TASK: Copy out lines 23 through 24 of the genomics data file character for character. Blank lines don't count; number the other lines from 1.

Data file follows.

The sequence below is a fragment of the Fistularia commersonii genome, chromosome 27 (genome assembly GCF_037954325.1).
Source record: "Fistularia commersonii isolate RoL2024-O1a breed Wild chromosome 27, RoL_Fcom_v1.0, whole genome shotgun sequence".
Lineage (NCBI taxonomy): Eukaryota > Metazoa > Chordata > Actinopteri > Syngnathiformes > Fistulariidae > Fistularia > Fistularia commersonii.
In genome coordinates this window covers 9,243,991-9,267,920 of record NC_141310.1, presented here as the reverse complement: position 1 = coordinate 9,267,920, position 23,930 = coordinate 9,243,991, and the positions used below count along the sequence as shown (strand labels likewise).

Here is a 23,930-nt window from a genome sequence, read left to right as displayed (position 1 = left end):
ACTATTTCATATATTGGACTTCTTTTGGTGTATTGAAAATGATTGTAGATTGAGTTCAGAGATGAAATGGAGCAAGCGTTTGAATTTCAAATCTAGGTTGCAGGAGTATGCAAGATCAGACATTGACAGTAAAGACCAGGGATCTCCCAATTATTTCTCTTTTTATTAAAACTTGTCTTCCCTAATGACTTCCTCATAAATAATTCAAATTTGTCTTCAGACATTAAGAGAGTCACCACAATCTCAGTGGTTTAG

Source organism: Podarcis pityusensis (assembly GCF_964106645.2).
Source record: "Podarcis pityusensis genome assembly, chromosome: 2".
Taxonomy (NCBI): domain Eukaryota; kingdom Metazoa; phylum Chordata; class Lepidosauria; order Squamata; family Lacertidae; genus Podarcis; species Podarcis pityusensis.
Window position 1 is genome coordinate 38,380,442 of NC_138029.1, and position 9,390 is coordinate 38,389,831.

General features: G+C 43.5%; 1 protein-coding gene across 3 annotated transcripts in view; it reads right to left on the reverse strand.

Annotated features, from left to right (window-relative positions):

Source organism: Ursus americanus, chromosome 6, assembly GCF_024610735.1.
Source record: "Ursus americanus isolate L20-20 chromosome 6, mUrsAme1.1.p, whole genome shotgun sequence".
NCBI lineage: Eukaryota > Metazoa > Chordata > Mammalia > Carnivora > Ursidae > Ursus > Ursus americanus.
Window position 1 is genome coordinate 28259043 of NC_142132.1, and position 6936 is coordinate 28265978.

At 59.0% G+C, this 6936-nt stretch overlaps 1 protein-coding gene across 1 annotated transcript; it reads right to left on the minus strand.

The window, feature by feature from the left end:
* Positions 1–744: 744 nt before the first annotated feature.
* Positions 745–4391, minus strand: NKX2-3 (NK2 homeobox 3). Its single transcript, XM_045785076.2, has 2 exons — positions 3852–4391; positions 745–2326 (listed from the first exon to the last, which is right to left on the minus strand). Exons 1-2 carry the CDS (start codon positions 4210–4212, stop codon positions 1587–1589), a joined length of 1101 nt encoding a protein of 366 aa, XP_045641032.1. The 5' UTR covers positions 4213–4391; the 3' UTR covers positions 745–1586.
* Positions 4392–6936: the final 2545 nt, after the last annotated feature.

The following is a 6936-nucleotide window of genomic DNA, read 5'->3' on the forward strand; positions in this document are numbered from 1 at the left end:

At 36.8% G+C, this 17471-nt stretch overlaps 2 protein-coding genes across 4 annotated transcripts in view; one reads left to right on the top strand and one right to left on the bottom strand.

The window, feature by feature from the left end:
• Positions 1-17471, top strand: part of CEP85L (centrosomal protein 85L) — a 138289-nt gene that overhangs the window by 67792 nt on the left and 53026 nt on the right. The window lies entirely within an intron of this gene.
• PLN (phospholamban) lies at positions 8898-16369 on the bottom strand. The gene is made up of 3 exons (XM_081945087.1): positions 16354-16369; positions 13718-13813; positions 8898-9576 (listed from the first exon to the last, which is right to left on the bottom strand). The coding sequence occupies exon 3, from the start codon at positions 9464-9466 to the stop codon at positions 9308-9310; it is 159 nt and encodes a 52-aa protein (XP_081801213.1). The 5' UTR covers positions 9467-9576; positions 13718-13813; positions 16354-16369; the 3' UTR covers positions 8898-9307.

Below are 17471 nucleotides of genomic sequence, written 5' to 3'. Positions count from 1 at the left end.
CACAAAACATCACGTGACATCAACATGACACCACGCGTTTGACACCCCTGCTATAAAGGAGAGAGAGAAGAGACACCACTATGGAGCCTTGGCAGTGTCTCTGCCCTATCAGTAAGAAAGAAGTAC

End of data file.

At 36.8% G+C, this 17471-nt stretch overlaps 2 protein-coding genes across 4 annotated transcripts in view; one reads left to right on the top strand and one right to left on the bottom strand.

The window, feature by feature from the left end: